China Parades Closer Ties in Moscow

China-troops-parade-wsj

On display: an upgraded military relationship that could complicate U.S. strategy

BEIJINGJeremy Page reports: When a Chinese honor guard joins a military parade in Russia’s capital this weekend, watched by China’s President Xi Jinping, it will mark more than just a symbolic recognition of the two countries’ contributions to the Allied victory in 1945.

China’s participation also reflects an upgrade of its military ties with Russia, including joint naval exercises and a revival of arms purchases, that could complicate U.S.-led efforts to counter both nations’ expanding military activities, analysts and diplomats say.

putin-to-personally-oversee-the-end-of-russias-biggest-war-game-since-the-cold-war

“They’ve basically come to a consensus that despite their differences over some national interests, they really face the same common enemy.”

The 102 Chinese troops who will join the Victory Day parade in Moscow on Saturday were seen during a rehearsal this week marching through streets near Red Square singing the Russian wartime ballad “Katyusha”, according to video footage posted online.

The only other foreign countries with troops in the parade are India, Mongolia, Serbia and six former Soviet states.

Three Chinese navy ships also made a rare foray into the Black Sea on their way to join commemorations in Russia’s southern port of Novorossiysk on Saturday.

chinese-soldiers-wsj

“I think they’re both sending a message that their relationship is stronger than outsiders generally expect and if others put pressure on either in their own arenas, the two will stand together.”

— Gilbert Rozman,an expert on China-Russia relations at Princeton University

The Chinese ships—two missile destroyers and a supply vessel — will then take part in joint exercises with the Russian navy in the Mediterranean Sea for the first time, according to Chinese and Russian authorities.Xi-tall-Jinping-HT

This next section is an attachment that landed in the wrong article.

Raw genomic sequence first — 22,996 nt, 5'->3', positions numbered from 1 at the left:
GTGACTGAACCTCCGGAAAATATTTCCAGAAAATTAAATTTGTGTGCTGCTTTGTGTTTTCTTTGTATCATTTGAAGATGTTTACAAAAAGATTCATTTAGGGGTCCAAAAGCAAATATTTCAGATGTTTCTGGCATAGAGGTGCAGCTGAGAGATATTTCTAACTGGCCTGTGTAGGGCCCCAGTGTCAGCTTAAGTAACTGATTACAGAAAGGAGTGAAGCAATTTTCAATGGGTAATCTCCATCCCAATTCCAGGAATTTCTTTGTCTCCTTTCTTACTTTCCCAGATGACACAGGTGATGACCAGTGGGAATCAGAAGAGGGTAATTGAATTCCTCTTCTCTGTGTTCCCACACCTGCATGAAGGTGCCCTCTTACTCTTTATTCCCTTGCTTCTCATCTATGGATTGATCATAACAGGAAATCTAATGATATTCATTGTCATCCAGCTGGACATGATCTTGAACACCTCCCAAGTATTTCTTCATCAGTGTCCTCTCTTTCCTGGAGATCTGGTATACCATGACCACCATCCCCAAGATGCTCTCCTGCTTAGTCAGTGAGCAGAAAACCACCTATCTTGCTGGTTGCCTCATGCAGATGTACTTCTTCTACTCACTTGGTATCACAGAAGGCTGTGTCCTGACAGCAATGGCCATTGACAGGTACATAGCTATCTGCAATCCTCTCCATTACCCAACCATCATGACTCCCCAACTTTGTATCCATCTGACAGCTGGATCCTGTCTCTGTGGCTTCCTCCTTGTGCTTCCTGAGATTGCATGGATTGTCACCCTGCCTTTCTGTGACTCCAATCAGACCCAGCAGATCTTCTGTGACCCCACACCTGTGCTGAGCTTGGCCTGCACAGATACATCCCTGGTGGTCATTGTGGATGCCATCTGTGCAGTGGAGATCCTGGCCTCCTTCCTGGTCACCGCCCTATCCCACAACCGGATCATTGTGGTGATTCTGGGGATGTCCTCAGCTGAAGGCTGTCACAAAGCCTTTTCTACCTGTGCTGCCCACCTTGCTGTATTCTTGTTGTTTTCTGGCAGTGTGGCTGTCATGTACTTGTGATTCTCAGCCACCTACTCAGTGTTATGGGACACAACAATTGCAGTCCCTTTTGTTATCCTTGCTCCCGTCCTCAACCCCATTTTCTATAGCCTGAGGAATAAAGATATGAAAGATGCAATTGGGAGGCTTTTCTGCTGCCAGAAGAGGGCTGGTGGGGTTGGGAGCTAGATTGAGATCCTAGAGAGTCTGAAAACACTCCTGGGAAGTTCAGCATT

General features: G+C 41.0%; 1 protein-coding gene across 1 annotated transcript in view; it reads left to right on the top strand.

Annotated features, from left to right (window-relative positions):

Both sides say the drills aren’t directed at other countries, but the timing, after Russia’s 2014 annexation of Crimea, and the location, on NATO’s southern flank, have compounded Western concerns about an emerging Moscow-Beijing axis.

[Read the full text here, at WSJ]

“The main significance is that the two countries’ navies are learning how to jointly project power into the other regions of the world,” said Vasily Kashin, an expert on China’s military at Moscow’s Centre for Analysis of Strategies and Technologies.

The Chinese ships’ visit to Novorossiysk could be seen as a response to NATO ships holding exercises in the Black Sea in March, he said, the message being: “Russia has allies too.”

On Wednesday, Russia’s government unveiled a draft cybersecurity deal with China under which both countries agree not to conduct cyberattacks against each other and to counteract technology that might disrupt their internal politics.

The rapprochement between Moscow and Beijing has been driven in large part by Western sanctions which have forced Russia to seek new markets for its oil and gas and new sources of investment.

Mr. Xi also appears to share a personal affinity with Russian President Vladimir Putin who is seen by many in China as a strong, patriotic leader.

The relationship, though well short of a formal alliance, is now developing a more substantial military dimension as Russia ramps up air and naval patrols around Europe and China seeks to challenge U.S. military dominance in Asia. Read the rest of this entry »